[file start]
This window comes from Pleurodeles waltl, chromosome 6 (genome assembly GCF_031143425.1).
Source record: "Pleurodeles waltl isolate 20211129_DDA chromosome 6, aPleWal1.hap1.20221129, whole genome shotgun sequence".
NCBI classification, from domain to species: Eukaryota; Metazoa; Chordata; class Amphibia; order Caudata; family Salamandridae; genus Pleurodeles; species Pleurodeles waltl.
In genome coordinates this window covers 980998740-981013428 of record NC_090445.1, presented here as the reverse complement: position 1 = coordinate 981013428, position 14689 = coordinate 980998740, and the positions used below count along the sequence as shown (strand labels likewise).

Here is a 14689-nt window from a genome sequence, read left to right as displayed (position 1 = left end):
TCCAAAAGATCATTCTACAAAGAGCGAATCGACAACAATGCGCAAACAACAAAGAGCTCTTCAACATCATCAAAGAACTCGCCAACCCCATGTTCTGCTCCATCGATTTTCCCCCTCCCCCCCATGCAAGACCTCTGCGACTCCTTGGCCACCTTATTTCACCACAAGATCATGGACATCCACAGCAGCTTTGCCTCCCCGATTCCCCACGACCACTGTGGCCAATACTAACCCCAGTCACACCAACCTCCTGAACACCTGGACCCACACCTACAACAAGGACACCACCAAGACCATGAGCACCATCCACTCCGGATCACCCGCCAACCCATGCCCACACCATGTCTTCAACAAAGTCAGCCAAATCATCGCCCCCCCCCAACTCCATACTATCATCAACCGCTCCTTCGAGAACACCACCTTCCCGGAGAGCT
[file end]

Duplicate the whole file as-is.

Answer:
This window comes from Pleurodeles waltl, chromosome 6 (genome assembly GCF_031143425.1).
Source record: "Pleurodeles waltl isolate 20211129_DDA chromosome 6, aPleWal1.hap1.20221129, whole genome shotgun sequence".
NCBI classification, from domain to species: Eukaryota; Metazoa; Chordata; class Amphibia; order Caudata; family Salamandridae; genus Pleurodeles; species Pleurodeles waltl.
In genome coordinates this window covers 980998740-981013428 of record NC_090445.1, presented here as the reverse complement: position 1 = coordinate 981013428, position 14689 = coordinate 980998740, and the positions used below count along the sequence as shown (strand labels likewise).

Here is a 14689-nt window from a genome sequence, read left to right as displayed (position 1 = left end):
TCCAAAAGATCATTCTACAAAGAGCGAATCGACAACAATGCGCAAACAACAAAGAGCTCTTCAACATCATCAAAGAACTCGCCAACCCCATGTTCTGCTCCATCGATTTTCCCCCTCCCCCCCATGCAAGACCTCTGCGACTCCTTGGCCACCTTATTTCACCACAAGATCATGGACATCCACAGCAGCTTTGCCTCCCCGATTCCCCACGACCACTGTGGCCAATACTAACCCCAGTCACACCAACCTCCTGAACACCTGGACCCACACCTACAACAAGGACACCACCAAGACCATGAGCACCATCCACTCCGGATCACCCGCCAACCCATGCCCACACCATGTCTTCAACAAAGTCAGCCAAATCATCGCCCCCCCCCAACTCCATACTATCATCAACCGCTCCTTCGAGAACACCACCTTCCCGGAGAGCT